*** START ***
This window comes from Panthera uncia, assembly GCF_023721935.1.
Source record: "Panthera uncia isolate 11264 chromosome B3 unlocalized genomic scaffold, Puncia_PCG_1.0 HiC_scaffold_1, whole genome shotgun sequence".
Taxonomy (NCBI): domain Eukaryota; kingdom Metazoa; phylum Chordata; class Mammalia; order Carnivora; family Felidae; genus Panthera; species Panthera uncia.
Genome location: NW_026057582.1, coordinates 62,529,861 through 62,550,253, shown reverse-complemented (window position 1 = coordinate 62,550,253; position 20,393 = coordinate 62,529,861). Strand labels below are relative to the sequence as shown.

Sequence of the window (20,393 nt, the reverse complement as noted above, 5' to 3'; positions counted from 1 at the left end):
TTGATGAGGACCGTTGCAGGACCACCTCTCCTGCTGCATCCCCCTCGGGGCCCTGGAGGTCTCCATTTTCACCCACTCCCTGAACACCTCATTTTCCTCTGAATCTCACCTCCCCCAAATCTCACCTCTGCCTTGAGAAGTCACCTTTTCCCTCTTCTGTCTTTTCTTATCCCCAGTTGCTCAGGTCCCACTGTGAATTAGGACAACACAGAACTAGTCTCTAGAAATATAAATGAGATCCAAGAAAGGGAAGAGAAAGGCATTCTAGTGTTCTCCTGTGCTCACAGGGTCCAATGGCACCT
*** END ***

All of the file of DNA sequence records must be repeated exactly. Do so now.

This window comes from Panthera uncia, assembly GCF_023721935.1.
Source record: "Panthera uncia isolate 11264 chromosome B3 unlocalized genomic scaffold, Puncia_PCG_1.0 HiC_scaffold_1, whole genome shotgun sequence".
Taxonomy (NCBI): domain Eukaryota; kingdom Metazoa; phylum Chordata; class Mammalia; order Carnivora; family Felidae; genus Panthera; species Panthera uncia.
Genome location: NW_026057582.1, coordinates 62,529,861 through 62,550,253, shown reverse-complemented (window position 1 = coordinate 62,550,253; position 20,393 = coordinate 62,529,861). Strand labels below are relative to the sequence as shown.

Sequence of the window (20,393 nt, the reverse complement as noted above, 5' to 3'; positions counted from 1 at the left end):
TTGATGAGGACCGTTGCAGGACCACCTCTCCTGCTGCATCCCCCTCGGGGCCCTGGAGGTCTCCATTTTCACCCACTCCCTGAACACCTCATTTTCCTCTGAATCTCACCTCCCCCAAATCTCACCTCTGCCTTGAGAAGTCACCTTTTCCCTCTTCTGTCTTTTCTTATCCCCAGTTGCTCAGGTCCCACTGTGAATTAGGACAACACAGAACTAGTCTCTAGAAATATAAATGAGATCCAAGAAAGGGAAGAGAAAGGCATTCTAGTGTTCTCCTGTGCTCACAGGGTCCAATGGCACCT